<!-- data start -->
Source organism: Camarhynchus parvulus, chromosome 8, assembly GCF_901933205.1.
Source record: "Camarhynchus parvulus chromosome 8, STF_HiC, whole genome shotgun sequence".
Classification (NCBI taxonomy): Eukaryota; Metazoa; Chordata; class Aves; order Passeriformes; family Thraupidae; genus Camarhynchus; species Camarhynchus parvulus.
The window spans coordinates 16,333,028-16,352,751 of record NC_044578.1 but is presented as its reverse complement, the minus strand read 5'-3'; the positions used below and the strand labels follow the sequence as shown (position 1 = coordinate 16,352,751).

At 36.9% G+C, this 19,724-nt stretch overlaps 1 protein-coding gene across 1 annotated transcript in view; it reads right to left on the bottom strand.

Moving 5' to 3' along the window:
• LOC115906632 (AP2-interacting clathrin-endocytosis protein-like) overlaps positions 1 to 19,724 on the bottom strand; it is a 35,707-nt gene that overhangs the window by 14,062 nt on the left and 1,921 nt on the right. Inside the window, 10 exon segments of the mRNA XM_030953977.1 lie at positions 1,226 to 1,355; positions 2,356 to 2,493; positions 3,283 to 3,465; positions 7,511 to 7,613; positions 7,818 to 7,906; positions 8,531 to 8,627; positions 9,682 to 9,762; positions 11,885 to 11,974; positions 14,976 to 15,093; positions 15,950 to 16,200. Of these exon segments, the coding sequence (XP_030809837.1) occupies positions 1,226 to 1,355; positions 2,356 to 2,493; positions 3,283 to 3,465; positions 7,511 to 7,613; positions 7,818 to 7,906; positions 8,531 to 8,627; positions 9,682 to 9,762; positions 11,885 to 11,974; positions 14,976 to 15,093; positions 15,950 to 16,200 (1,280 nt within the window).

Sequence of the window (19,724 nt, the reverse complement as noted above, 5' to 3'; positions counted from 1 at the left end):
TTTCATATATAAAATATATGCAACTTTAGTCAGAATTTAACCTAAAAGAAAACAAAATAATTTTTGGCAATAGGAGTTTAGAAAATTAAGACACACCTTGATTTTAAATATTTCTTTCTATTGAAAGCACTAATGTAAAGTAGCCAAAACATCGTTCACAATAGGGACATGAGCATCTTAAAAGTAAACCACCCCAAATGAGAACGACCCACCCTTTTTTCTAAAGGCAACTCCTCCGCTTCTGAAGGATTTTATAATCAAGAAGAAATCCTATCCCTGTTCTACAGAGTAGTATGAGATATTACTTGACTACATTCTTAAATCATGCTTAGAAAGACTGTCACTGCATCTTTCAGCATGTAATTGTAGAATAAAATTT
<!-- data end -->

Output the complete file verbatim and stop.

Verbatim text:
Source organism: Camarhynchus parvulus, chromosome 8, assembly GCF_901933205.1.
Source record: "Camarhynchus parvulus chromosome 8, STF_HiC, whole genome shotgun sequence".
Classification (NCBI taxonomy): Eukaryota; Metazoa; Chordata; class Aves; order Passeriformes; family Thraupidae; genus Camarhynchus; species Camarhynchus parvulus.
The window spans coordinates 16,333,028-16,352,751 of record NC_044578.1 but is presented as its reverse complement, the minus strand read 5'-3'; the positions used below and the strand labels follow the sequence as shown (position 1 = coordinate 16,352,751).

At 36.9% G+C, this 19,724-nt stretch overlaps 1 protein-coding gene across 1 annotated transcript in view; it reads right to left on the bottom strand.

Moving 5' to 3' along the window:
• LOC115906632 (AP2-interacting clathrin-endocytosis protein-like) overlaps positions 1 to 19,724 on the bottom strand; it is a 35,707-nt gene that overhangs the window by 14,062 nt on the left and 1,921 nt on the right. Inside the window, 10 exon segments of the mRNA XM_030953977.1 lie at positions 1,226 to 1,355; positions 2,356 to 2,493; positions 3,283 to 3,465; positions 7,511 to 7,613; positions 7,818 to 7,906; positions 8,531 to 8,627; positions 9,682 to 9,762; positions 11,885 to 11,974; positions 14,976 to 15,093; positions 15,950 to 16,200. Of these exon segments, the coding sequence (XP_030809837.1) occupies positions 1,226 to 1,355; positions 2,356 to 2,493; positions 3,283 to 3,465; positions 7,511 to 7,613; positions 7,818 to 7,906; positions 8,531 to 8,627; positions 9,682 to 9,762; positions 11,885 to 11,974; positions 14,976 to 15,093; positions 15,950 to 16,200 (1,280 nt within the window).

Sequence of the window (19,724 nt, the reverse complement as noted above, 5' to 3'; positions counted from 1 at the left end):
TTTCATATATAAAATATATGCAACTTTAGTCAGAATTTAACCTAAAAGAAAACAAAATAATTTTTGGCAATAGGAGTTTAGAAAATTAAGACACACCTTGATTTTAAATATTTCTTTCTATTGAAAGCACTAATGTAAAGTAGCCAAAACATCGTTCACAATAGGGACATGAGCATCTTAAAAGTAAACCACCCCAAATGAGAACGACCCACCCTTTTTTCTAAAGGCAACTCCTCCGCTTCTGAAGGATTTTATAATCAAGAAGAAATCCTATCCCTGTTCTACAGAGTAGTATGAGATATTACTTGACTACATTCTTAAATCATGCTTAGAAAGACTGTCACTGCATCTTTCAGCATGTAATTGTAGAATAAAATTT